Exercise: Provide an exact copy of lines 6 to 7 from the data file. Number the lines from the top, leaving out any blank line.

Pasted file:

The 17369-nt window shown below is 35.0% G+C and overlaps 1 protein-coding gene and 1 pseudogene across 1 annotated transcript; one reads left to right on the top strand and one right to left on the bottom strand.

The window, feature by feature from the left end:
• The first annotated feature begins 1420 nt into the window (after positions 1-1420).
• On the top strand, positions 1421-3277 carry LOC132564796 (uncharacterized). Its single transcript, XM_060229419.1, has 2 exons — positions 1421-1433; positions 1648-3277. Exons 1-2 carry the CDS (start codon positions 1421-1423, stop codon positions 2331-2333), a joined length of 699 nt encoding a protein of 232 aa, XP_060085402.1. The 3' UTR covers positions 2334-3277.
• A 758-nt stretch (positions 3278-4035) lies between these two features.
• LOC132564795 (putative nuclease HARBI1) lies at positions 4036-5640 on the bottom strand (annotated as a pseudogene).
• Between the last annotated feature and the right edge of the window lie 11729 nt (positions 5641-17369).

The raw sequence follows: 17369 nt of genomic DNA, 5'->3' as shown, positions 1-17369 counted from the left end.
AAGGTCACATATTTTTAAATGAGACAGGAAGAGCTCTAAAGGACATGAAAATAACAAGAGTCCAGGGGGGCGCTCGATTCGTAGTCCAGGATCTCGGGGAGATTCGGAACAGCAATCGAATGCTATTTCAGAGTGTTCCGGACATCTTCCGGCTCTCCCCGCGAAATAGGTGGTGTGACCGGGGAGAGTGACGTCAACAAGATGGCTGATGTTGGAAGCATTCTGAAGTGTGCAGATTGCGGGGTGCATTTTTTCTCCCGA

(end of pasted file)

• LOC132564795 (putative nuclease HARBI1) lies at positions 4036-5640 on the bottom strand (annotated as a pseudogene).
• Between the last annotated feature and the right edge of the window lie 11729 nt (positions 5641-17369).